Th editors, at the IML offer an explanation of this discrepancy in Note 87 on page 277. However, this does not seem appropriate, as Marx, in this section makes no such reference to a deduction of rent. Rather his example speaks of the total social product. In that case, the value of the total social product would rise in the way I have described, and any deduction of rent from it would not, in any case, alter the value of the total product, or the mass of surplus value produced. It would simply affect the distribution of the product and the division of the surplus value between profit and rent. The other explanation here would be that the value of the product is initially £120, but represents a surplus profit of £10 taken as rent. So, as the cost of production rises, the surplus profit and rent falls accordingly, leaving the value at £120.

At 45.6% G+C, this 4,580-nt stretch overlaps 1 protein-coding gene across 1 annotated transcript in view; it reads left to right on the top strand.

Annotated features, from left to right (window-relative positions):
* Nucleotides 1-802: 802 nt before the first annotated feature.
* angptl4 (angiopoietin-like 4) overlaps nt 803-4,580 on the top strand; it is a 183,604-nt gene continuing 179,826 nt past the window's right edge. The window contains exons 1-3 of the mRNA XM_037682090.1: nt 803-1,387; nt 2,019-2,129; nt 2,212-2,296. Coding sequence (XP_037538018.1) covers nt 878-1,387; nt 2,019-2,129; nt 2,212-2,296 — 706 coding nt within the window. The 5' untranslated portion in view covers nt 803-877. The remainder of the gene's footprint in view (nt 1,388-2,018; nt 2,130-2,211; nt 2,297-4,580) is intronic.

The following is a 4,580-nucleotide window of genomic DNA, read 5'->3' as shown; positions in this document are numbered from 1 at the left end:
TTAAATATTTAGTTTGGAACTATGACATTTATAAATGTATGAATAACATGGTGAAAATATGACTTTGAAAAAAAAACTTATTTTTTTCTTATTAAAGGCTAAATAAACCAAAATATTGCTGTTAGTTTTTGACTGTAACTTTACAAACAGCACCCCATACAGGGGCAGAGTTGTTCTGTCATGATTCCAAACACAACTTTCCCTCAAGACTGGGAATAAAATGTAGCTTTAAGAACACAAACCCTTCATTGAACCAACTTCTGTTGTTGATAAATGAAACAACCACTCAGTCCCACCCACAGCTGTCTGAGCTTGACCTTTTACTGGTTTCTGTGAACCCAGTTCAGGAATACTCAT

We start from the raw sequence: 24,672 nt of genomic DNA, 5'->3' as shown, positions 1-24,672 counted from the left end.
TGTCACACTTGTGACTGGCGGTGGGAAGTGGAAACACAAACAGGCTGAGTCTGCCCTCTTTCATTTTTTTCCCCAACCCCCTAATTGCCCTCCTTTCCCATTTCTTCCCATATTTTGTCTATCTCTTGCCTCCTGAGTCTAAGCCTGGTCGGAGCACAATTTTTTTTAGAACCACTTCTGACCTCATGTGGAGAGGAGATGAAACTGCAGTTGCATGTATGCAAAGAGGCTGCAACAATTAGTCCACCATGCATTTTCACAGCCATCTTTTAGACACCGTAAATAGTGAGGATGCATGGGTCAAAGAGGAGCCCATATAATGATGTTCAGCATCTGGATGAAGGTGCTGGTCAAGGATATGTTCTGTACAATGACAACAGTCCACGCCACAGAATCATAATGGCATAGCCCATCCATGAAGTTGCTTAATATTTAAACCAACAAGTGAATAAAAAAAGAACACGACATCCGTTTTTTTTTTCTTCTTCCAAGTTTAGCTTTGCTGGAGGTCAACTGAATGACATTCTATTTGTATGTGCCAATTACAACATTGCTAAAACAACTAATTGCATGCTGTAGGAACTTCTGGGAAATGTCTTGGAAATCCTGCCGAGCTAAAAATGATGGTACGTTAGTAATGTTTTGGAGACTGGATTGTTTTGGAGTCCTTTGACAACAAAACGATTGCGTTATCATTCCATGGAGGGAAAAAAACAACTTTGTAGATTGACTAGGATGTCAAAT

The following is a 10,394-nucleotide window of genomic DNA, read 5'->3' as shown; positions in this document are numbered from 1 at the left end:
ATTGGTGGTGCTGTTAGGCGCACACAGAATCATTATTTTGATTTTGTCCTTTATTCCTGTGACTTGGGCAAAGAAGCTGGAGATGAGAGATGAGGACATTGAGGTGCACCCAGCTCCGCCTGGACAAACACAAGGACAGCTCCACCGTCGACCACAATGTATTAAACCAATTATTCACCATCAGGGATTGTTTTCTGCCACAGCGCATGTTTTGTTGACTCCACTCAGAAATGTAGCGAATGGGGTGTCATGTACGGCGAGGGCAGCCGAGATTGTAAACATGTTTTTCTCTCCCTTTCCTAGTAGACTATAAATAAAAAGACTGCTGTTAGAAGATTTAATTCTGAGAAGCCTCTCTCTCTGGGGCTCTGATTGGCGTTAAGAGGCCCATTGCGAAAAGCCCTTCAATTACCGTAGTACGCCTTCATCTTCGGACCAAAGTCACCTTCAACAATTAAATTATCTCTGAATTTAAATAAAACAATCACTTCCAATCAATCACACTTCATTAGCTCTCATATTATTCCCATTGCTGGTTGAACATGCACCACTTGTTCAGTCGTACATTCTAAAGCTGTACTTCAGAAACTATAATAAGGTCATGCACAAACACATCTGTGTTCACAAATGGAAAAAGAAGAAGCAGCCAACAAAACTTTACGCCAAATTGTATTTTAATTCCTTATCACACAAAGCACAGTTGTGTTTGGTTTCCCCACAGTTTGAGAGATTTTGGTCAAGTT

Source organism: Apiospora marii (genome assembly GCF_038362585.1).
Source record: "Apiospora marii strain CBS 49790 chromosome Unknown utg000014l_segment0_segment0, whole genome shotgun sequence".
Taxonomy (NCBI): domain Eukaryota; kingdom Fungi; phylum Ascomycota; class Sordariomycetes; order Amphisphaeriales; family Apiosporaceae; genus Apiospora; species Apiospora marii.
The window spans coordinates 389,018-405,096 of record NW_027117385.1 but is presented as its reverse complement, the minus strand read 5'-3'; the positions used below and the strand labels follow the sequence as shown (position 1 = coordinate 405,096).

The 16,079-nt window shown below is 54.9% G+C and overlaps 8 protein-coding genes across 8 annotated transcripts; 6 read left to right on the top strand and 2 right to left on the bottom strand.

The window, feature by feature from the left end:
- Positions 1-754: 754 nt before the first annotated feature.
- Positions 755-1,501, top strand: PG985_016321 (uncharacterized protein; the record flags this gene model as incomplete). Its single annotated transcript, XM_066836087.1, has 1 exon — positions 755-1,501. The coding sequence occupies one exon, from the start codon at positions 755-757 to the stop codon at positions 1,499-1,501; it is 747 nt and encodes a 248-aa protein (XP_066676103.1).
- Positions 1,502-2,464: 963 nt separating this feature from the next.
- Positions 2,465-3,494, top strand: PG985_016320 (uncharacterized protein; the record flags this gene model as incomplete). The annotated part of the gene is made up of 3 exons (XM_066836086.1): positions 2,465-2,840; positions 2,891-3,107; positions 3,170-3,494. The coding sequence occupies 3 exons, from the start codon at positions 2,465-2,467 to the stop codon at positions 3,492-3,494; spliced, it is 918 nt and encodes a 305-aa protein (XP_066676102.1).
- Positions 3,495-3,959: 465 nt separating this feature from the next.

Marx's example would apply where the price of c remains constant, but the price of v rises. In that case, using our original example, the value of c would remain £50, but the value of v would rise to £62.50, whilst s would fall to £37.50. In that case, the value of the product would remain constant at c 50 + v 62.50 + s 37.50 = £150. But, it would have required a capital of £112.50 rather than £100 to produce. The rate of profit would be 33.3%.

“If, therefore, a change in an element of cost, here a rise in price—a rise in value—only alters (the necessary) wage, then the following takes place: Firstly, the rate of surplus-value falls; secondly, with a given capital, less constant capital, less raw material and machinery, can be employed.” (p 278)

However, the conclusion that Marx then draws is clearly wrong. He goes on,

“The absolute amount of this part of the capital decreases in proportion to the variable capital, and provided other conditions remain the same, this must always bring about a rise in the rate of profit (if the value of constant capital remains the same).” (p 278)

The opposite is the case, and it appears to me from Marx's further comments that he may have simply made a simple error saying rise here where he meant to say fall. In fact, that is what he does say a few lines further on, where he says,